Are you looking for a moderately easy hike in Glacier National Park? Not all boomer travelers are ready for a vigorous backcountry experience in Montana’s wilderness. If “moderately easy” is more your style, Avalanche Lake Trail is for you.
As soon as your vehicle passes through the west entrance of the park, head straight for the parking lot at Trail of the Cedars loop trail, about 5.5 miles east of Lake McDonald Lodge. About halfway along the wheelchair accessible path, you’ll arrive at the trailhead for Avalanche Lake Trail. Alan and I hiked here on a nippy September morning when we participated in a Glacier National Park hiking program with Road Scholar.
Although the trail begins with a short but steep uphill climb, the approximately 4-mile-round-trip-hike only gains 500 ft. over moderately rolling terrain. The journey takes hikers through an old growth cedar and hemlock forest to the glacier-fed Avalanche Lake.
It’s tempting to spend way too much time photographing Avalanche Creek as the trail skirts Avalanche Gorge towards the beginning of the trail. After all, who can resist capturing the scene of rushing water colored by glacial silt as it twists and turns around boulders on a path through the narrow channel.
Continuing on, the trail leaves the creek bank behind to travel through a dense forest of old growth cedar trees and hemlocks. Although the creek isn’t in view, the sound of gurgling water rushing through the creek is loud enough to be heard most of the way to Avalanche Lake.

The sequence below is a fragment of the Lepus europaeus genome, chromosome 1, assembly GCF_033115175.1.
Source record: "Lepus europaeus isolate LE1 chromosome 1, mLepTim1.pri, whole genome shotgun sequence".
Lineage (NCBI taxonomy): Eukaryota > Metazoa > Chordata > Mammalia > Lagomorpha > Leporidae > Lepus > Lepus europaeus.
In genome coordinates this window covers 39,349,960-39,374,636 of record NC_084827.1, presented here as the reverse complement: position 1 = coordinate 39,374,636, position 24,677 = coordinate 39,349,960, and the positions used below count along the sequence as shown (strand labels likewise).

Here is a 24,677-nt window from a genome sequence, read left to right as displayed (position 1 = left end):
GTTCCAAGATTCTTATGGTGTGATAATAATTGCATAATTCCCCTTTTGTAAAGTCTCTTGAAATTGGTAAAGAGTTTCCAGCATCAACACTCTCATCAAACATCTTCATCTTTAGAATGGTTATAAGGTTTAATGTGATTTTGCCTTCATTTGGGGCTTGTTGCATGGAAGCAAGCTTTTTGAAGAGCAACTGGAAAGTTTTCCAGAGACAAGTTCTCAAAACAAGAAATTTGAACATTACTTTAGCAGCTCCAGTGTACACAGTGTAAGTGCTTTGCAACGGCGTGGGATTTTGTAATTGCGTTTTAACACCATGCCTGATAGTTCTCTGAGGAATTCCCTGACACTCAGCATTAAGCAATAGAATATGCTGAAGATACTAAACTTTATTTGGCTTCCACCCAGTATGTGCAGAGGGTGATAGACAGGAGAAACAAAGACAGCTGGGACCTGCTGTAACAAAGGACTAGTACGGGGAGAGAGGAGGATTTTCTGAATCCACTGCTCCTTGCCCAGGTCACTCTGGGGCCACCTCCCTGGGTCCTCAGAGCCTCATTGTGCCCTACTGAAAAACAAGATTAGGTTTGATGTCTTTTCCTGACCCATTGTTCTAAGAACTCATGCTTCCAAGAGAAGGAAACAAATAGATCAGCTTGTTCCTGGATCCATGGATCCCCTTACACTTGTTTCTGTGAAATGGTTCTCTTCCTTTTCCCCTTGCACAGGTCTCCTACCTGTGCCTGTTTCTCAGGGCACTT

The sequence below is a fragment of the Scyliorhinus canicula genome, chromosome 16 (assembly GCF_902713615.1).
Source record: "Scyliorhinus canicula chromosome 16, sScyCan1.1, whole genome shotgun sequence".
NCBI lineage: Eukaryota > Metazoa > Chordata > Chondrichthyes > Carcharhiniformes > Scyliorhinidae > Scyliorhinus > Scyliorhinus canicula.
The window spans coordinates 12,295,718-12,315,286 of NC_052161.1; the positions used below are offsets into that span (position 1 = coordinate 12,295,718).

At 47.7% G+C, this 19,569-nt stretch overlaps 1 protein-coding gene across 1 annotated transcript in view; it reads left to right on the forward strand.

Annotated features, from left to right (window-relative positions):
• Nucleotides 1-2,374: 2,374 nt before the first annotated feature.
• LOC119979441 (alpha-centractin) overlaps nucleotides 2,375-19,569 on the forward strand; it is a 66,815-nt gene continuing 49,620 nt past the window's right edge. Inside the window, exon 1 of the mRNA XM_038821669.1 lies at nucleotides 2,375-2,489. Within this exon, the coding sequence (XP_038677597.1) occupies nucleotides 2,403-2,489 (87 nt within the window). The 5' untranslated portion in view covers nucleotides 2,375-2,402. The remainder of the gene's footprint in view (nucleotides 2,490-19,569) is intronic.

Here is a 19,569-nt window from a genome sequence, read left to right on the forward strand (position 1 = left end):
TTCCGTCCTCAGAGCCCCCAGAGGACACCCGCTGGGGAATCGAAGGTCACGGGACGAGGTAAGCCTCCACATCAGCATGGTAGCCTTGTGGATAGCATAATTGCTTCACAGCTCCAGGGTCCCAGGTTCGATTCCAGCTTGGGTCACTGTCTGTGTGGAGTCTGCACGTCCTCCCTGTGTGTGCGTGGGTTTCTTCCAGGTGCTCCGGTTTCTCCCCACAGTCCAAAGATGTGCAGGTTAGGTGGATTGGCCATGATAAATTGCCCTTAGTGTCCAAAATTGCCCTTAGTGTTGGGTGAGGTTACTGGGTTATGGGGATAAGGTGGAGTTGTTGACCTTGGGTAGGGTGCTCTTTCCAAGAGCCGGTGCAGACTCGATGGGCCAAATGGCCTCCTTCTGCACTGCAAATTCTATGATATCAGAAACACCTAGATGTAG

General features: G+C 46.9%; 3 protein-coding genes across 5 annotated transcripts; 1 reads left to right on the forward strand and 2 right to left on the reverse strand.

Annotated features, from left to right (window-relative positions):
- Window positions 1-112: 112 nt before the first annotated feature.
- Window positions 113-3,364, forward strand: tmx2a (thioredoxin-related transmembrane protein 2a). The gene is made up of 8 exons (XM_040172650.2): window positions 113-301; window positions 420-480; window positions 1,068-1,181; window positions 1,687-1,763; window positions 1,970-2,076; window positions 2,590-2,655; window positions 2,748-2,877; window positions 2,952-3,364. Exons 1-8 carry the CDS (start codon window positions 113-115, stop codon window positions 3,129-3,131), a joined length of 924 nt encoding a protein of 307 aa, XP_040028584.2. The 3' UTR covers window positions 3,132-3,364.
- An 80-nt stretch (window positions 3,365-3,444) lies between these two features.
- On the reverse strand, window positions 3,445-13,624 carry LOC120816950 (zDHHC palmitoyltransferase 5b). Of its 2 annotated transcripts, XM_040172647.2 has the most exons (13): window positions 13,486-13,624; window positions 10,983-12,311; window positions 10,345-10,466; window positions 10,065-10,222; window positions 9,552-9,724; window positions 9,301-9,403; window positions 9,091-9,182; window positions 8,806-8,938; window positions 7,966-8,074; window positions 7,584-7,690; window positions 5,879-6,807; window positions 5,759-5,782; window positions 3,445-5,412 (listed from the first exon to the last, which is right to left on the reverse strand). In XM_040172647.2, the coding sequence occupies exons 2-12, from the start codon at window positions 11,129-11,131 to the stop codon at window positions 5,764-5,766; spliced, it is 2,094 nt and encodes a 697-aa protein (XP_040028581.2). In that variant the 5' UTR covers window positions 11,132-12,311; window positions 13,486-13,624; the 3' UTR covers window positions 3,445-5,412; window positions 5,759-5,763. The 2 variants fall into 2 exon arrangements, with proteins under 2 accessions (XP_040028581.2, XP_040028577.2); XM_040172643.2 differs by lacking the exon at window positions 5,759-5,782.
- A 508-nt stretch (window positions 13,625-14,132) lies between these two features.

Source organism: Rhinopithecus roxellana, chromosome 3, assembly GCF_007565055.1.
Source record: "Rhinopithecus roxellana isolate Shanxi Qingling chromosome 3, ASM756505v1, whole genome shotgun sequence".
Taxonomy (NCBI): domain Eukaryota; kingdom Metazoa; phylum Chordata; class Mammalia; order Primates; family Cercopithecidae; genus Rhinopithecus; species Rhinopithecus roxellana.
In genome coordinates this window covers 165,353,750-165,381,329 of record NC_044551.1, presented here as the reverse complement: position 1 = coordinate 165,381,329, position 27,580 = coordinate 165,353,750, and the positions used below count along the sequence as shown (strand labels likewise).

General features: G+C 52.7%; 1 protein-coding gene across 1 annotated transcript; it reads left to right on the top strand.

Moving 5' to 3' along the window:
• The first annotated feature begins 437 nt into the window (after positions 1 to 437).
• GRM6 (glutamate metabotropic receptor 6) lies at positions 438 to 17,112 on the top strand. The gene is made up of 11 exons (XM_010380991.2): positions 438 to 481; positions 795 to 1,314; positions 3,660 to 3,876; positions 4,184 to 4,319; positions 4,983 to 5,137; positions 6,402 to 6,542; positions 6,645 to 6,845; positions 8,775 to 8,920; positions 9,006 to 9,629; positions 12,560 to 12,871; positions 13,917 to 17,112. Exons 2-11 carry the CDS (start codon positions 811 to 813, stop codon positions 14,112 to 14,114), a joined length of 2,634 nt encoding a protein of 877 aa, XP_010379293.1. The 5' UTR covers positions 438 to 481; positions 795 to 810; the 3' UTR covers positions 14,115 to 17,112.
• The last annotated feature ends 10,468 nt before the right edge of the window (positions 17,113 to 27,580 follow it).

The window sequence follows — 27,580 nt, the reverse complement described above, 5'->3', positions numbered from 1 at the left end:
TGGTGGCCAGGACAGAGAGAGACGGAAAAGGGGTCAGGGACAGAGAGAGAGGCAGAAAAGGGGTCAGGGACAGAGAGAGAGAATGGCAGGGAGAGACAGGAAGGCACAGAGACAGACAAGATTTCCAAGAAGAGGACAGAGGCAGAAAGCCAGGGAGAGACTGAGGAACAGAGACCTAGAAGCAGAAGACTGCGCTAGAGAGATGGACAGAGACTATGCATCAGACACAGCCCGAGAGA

“You’re standing on the eastern edge of the Pacific Northwest’s temperate rainforest,” Road Scholar guide, Stephanie Paidus, told us as we stopped for one of her frequent lectures on the flora and fauna in Glacier National Park. Learning about what we were hiking through was one of the benefits of traveling on a group hiking program.
As the hikers became spaced out, the forest grew quiet except for the twitter of birds and the rushing of the creek. Sunlight filtered through the thick branches of the cedar grove casting dapples of brightness on the moss-covered ground that looked like a bolt of plush, green velvet cloth had been spread out underneath the trees. It was tempting to sit in this soft, gentle spot for a time to take in what surely must be nature’s cathedral.
About 1.6 miles into the hike, we discovered another example of natuer’s power. Downed trees littered the ground from an avalanche that thundered down Mt. Cannon in 2010 and a micro burst that downed more trees in 2011. While it’s distressing to see so many fallen trees, it did open up a mountain view of Logan’s Pass that wasn’t previously visible.
Reaching Avalanche Lake, Alan and I chose a seat on one of the large logs that were scattered on the beach. We pulled sack lunches (provided by Road Scholar) out of our backpacks as a gusty wind pushed clouds across the sky. Munching on sandwiches while watching thin ribbons of waterfalls stream down rocky mountainsides into a lake that shimmerd in the sun was a scenic way to picnic.
On the return trip, our group of hikers progressed each at his or her own pace, meaning that Alan and I stepped it up a bit to stretch our legs on this well-traveled trail. The forest was just as beautiful on the way back and it gave us extra time to photograph Avalanche Creek.
This is a very popular Glacier National Park hiking trail. To avoid the crowds and be assured of a parking space, hike early or late in the day, especially during the summer.
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